I called my then-husband, and told him I would begin to make money as a writer, as a poet, a performer, a teacher of poetry, as a journalist, whatever it took, until it was my livelihood. And lively it surely was, then and now.
I began slowly, fitting my writing life around the bakery, did kind of a jump-start: heading downhill, popping the clutch into second.
Then, there was the necessary leap of faith, to create the space where you don’t, can’t know the next thing, because it hasn’t happened yet, but only that wide-open place can let something new enter.
The wild blue, the yonder that comes closer when you head towards it: the day that I sold my beloved Maven and set out. I bet you could almost see the Huck Finn look in my eyes, imagine my small belongings tied in a bandana, knotted on a stick, heading out on that shining road.
People asked me, then and sometimes now, Don’t you miss the bakery? No, I’d answer; I was there, really there with all my heart. My gone has been seasoned with the days and hours of that presence. The way all our overs, our loved and lost, our afters, and never-to-bes, flavor, tenderize and enrich our present.
As for the Trickster pressure of our daily life – the constant must-dos and have-tos and the without-whichs: in my version of that Jewish wisdom Cuento, God is perhaps not overwhelmingly impressed that we managed to pick up our dry cleaning, if we haven’t returned in kind the gift we were given to live out.
No wonder an antique word for money is “talent”: it’s a clue that we are supposed to spend it, spend it all, here and now.
And so, I gaily do, happy that I have such a rich and generous boss.
But what, you and I are both wondering, does this have to do with Married Eyes, a phrase I associate with Poetry Dollars?
Somehow, I always knew they were a part of the same story.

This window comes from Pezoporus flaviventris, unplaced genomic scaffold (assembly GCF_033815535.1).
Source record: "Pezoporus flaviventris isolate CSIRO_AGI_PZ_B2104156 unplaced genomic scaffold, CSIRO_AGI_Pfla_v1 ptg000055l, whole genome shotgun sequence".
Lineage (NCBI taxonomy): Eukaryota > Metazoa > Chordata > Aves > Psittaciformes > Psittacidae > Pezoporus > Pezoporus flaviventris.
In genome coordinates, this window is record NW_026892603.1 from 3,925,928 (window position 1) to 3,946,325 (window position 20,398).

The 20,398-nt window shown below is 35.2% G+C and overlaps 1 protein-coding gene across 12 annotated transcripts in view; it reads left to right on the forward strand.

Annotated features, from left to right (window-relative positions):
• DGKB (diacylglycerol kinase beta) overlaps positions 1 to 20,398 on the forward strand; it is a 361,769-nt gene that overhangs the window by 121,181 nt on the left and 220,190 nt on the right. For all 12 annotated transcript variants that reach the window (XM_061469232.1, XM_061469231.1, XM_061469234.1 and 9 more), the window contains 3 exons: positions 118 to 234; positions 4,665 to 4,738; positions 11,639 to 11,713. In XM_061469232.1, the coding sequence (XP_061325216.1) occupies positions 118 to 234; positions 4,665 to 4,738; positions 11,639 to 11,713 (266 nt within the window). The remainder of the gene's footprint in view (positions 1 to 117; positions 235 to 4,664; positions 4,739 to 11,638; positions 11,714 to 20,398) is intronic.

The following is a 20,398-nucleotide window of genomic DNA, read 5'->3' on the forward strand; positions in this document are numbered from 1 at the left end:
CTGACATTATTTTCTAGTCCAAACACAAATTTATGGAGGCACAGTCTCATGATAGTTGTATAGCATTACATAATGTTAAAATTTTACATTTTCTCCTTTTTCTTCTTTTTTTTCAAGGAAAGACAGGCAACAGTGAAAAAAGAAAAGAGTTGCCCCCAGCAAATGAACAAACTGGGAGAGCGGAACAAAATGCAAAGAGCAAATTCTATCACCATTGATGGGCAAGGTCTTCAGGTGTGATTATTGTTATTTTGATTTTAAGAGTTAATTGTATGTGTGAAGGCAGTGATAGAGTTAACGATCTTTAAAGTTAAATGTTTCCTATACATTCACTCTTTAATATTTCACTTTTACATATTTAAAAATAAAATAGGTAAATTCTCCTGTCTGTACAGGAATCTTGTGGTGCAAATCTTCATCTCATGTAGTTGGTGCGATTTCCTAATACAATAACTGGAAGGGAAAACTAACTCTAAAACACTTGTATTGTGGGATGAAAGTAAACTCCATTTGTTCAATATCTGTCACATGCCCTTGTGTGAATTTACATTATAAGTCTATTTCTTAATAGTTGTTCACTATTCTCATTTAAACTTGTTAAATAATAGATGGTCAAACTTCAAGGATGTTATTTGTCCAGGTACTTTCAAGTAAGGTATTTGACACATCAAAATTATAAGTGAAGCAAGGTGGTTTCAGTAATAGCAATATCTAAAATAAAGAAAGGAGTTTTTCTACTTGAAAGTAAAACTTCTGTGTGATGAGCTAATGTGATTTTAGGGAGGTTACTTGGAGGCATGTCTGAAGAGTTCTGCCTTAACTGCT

Perhaps it is the vow I made to marry my writing, keep my eyes private for that love, as for so many years, I had learned to keep my eyes for my lover’s alone.
Love enters, it is said, through the eyes, and yet, the Greeks believed in psychopodia, that the eyes are a kind of limb, the arms of the soul, as it were, reaching out to embrace the world.
I’ve kept a practice of “married eyes” – know what I mean? I have the eye-contact habits of a wife, a funny kind of reserve, a reticence close-up. Yet O, I do have floozy eyes for rocks and trees, the beauty and griefs of the lustrous world we are blessed to inhabit, eyes that search and seek and hold close what I love.
Stage eyes, maybe, eyes that look eagerly at you, but are shy when you look at me.
What the heart yearns for, will remain desired, despite all, and the fully-lived life demands our all-hands-on-deckness, whether with eyes or mind, soul or pen, trowel or piano, paintbrush or oven mitt.
So I am going steady with my writing, quite the hottie, it turns out, and entirely faithful. I confess I am also having a serious affair with my beloved homestead, and triple-timing that lover with some good old-fashioned adoration of my children and the glorious buzzhumm of friends.
Hmmm, and several species of grasses on the mountainside, a new recipe for bread…the list goes on, on and out, into the wild blue.